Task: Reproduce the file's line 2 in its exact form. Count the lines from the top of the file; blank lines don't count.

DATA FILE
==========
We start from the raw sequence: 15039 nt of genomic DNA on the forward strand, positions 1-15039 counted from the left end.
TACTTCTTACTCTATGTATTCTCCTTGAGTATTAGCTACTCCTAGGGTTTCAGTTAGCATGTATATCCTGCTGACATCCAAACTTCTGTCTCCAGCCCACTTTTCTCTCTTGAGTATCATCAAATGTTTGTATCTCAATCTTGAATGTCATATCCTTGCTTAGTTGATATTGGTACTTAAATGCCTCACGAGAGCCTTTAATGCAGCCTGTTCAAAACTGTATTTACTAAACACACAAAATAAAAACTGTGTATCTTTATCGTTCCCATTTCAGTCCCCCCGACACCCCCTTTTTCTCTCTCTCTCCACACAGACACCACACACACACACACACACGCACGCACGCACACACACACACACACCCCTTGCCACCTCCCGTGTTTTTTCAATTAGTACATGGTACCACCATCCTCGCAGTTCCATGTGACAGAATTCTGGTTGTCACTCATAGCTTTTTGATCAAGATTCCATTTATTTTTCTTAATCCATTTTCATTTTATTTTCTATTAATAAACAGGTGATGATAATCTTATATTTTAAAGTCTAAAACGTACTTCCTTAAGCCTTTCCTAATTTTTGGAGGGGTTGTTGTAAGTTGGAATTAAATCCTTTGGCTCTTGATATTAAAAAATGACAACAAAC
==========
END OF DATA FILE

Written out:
TACTTCTTACTCTATGTATTCTCCTTGAGTATTAGCTACTCCTAGGGTTTCAGTTAGCATGTATATCCTGCTGACATCCAAACTTCTGTCTCCAGCCCACTTTTCTCTCTTGAGTATCATCAAATGTTTGTATCTCAATCTTGAATGTCATATCCTTGCTTAGTTGATATTGGTACTTAAATGCCTCACGAGAGCCTTTAATGCAGCCTGTTCAAAACTGTATTTACTAAACACACAAAATAAAAACTGTGTATCTTTATCGTTCCCATTTCAGTCCCCCCGACACCCCCTTTTTCTCTCTCTCTCCACACAGACACCACACACACACACACACACGCACGCACGCACACACACACACACACCCCTTGCCACCTCCCGTGTTTTTTCAATTAGTACATGGTACCACCATCCTCGCAGTTCCATGTGACAGAATTCTGGTTGTCACTCATAGCTTTTTGATCAAGATTCCATTTATTTTTCTTAATCCATTTTCATTTTATTTTCTATTAATAAACAGGTGATGATAATCTTATATTTTAAAGTCTAAAACGTACTTCCTTAAGCCTTTCCTAATTTTTGGAGGGGTTGTTGTAAGTTGGAATTAAATCCTTTGGCTCTTGATATTAAAAAATGACAACAAAC